Why We Broke Up, young-adult fiction by Daniel Handler. In which the smart kids quote old movies and the football player has never met a smart girl before. She's, like, interested in stuff. It's readable, in its way, but it's so, so old.
Momma Zen: Walking the Crooked Path of Motherhood, nonfiction for adults by Karen Maezen Miller. She makes a style and a voice out of the insistence that her experience is universal; she's wrong in ways both trivial and fundamental, and she doesn't seem to care.
Lost Memory of Skin, adult fiction by Russell Banks. The Stephen King gold star for characters who live and breathe; if there's a meaning here, I'm not sure I like it, but I'm also not sure I need one.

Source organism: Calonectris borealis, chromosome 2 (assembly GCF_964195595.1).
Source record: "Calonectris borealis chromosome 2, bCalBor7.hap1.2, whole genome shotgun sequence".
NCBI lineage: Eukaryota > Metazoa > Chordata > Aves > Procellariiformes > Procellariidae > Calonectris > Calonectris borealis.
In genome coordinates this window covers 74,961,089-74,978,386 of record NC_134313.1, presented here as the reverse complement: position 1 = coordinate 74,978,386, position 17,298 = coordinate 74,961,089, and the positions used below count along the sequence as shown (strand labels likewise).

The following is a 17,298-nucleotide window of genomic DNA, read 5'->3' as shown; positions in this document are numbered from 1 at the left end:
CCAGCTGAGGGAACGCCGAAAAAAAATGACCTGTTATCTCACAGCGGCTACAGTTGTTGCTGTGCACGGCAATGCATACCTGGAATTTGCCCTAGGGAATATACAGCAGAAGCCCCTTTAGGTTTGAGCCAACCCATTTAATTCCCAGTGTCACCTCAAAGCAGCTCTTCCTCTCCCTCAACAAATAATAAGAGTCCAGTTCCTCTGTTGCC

The Tightrope Walkers, marketed as young-adult fiction, by David Almond, but there is absolutely nothing that constitutes this text as appropriate for young adults, either in content or in perspective, excepting possibly the inexplicably happy ending. As a novel, in its own right, it's not half bad.